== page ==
A common area of disagreement during a divorce is the division of assets. For some couples, there is a desire to prevent the other person from getting certain assets or to try to do anything to reduce the amount of assets the other person gets. If you have a rough divorce where you feel that your spouse should not get certain assets, you may think about selling them or, if it is money, spending them.

According to Forbes, selling or using up assets so that the other person cannot have them in a divorce is dissipating assets, and it could get you into trouble. Dissipating assets is similar to hiding them. Doing anything to try to avoid giving assets to your spouse in a divorce is not something that the court will look nicely upon.

The ATRO

According to Mass.gov, when you file for a divorce, the court issues an Automatic Temporary Restraining Order. The ATRO does not work like a restraining order you may get for physical protection. This order makes it so that neither you nor your spouse may get rid of any assets during divorce proceedings.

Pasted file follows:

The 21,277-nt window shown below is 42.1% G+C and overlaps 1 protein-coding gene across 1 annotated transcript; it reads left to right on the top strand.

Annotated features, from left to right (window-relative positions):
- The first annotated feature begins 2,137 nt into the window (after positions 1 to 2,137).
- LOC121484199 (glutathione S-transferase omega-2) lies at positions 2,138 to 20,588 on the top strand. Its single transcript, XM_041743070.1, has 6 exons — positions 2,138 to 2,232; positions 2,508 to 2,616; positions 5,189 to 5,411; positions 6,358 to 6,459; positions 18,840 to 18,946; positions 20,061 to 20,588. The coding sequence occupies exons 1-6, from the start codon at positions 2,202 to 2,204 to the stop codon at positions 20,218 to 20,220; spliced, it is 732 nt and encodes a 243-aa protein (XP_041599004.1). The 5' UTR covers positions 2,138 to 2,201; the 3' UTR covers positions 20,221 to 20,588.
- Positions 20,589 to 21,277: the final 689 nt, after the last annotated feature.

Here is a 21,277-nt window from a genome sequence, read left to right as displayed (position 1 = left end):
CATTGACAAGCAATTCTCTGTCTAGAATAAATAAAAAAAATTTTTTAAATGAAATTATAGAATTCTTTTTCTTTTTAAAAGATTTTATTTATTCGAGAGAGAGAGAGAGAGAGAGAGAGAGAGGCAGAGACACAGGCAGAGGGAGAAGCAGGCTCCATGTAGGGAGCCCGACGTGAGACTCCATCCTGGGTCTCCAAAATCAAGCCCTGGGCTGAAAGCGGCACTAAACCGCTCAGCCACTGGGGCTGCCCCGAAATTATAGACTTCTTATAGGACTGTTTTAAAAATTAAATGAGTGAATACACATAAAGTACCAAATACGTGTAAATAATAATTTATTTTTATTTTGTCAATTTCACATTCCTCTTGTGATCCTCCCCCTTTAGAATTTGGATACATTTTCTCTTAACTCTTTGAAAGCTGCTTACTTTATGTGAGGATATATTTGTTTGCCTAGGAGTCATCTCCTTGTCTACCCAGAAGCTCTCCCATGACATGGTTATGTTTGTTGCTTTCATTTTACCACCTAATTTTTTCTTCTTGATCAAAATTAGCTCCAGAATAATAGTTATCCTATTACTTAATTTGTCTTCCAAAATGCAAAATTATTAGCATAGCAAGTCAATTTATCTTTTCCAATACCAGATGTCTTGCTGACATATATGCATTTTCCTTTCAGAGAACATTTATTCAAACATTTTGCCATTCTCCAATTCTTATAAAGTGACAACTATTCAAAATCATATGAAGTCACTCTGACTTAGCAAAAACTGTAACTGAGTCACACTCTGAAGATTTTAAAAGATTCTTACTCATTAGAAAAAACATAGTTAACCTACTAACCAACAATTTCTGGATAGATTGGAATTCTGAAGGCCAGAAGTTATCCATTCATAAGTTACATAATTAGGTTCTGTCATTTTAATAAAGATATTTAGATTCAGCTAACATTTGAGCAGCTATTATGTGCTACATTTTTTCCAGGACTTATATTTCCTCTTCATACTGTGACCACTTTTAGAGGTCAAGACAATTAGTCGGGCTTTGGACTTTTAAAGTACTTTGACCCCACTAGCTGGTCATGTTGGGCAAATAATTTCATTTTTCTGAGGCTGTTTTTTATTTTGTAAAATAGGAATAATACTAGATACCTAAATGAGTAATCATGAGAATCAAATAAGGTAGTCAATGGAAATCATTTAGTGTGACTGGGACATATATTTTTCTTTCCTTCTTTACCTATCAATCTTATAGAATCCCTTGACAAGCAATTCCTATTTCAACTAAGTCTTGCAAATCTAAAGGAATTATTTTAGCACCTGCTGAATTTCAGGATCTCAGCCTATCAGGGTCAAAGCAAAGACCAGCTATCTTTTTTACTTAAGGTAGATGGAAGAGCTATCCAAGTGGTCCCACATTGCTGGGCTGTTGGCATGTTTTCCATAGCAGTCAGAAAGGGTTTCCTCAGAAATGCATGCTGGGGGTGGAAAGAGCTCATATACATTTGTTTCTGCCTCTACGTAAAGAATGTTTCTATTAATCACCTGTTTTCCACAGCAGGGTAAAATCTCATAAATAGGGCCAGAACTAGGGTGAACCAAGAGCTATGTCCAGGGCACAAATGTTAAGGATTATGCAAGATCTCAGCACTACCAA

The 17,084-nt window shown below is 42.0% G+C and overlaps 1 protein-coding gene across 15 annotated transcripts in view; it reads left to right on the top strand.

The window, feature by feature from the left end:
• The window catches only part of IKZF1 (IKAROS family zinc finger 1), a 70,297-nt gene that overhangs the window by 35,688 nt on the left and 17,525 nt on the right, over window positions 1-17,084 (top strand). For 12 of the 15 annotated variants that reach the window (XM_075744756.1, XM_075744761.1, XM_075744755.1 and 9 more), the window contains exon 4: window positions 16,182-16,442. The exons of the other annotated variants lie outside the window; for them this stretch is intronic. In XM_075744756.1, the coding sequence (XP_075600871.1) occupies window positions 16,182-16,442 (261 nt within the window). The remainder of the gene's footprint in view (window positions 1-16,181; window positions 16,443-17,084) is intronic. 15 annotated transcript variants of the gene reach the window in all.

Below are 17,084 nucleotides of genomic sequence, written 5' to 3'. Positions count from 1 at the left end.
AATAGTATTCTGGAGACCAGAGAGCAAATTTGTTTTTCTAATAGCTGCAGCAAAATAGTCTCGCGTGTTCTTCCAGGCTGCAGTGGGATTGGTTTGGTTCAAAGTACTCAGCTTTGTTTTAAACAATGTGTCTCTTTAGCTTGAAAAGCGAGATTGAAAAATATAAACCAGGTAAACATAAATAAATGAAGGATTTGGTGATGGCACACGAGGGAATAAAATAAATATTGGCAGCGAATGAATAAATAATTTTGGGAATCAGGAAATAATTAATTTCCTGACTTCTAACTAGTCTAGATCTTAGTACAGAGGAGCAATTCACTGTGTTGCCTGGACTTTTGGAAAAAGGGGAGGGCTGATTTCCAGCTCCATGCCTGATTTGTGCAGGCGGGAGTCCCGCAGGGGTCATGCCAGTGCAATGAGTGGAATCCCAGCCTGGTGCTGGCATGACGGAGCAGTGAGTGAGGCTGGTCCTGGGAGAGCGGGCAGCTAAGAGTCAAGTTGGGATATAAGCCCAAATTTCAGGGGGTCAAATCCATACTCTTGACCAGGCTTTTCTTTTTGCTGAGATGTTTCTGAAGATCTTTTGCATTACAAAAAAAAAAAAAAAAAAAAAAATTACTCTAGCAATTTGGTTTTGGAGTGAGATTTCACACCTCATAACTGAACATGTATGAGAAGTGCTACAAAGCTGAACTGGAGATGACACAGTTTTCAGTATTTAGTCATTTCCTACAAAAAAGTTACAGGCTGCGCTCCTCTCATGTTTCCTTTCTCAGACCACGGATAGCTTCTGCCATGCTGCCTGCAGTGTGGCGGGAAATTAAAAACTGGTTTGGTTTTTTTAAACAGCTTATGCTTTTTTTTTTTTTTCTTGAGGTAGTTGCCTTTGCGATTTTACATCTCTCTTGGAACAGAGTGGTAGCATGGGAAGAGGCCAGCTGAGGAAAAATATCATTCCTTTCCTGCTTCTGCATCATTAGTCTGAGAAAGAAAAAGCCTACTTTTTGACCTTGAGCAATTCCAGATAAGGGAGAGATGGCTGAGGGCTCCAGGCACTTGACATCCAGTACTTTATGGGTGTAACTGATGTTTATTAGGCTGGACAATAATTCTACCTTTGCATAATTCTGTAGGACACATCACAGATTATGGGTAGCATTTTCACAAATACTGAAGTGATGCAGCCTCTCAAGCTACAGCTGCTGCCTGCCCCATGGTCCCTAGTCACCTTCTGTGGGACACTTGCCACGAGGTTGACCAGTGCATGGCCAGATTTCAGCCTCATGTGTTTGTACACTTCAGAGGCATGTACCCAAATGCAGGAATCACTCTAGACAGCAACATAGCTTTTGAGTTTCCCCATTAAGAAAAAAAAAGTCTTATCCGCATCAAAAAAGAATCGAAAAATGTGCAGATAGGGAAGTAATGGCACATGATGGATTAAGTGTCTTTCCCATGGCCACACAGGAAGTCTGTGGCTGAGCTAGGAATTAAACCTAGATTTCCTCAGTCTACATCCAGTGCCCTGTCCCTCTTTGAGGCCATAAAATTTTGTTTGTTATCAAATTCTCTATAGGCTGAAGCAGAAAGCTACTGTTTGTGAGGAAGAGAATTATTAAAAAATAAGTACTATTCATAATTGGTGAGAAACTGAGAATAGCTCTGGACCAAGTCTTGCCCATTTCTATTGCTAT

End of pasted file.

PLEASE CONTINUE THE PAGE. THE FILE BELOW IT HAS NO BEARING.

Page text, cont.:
The only exceptions are if assets are part of your normal business and something that you would ordinarily sell to customers or if you need to use assets for living expenses or paying your attorney. You also can agree in writing to sell assets, but you both must agree to the sale. You also cannot make changes to life insurance or retirement account beneficiaries.

The ATRO even goes a step further in preventing you from accumulating debt, which is another issue some divorcing couples have. Until your divorce is final, any debt that you accumulate could affect your spouse. The court will divide debt as it does property.

Because an ATRO is in place, if you or your spouse tries to dissipate assets, you could face serious legal repercussions. It is a protection that the state puts in place to stop further issues with property division and protect both of you.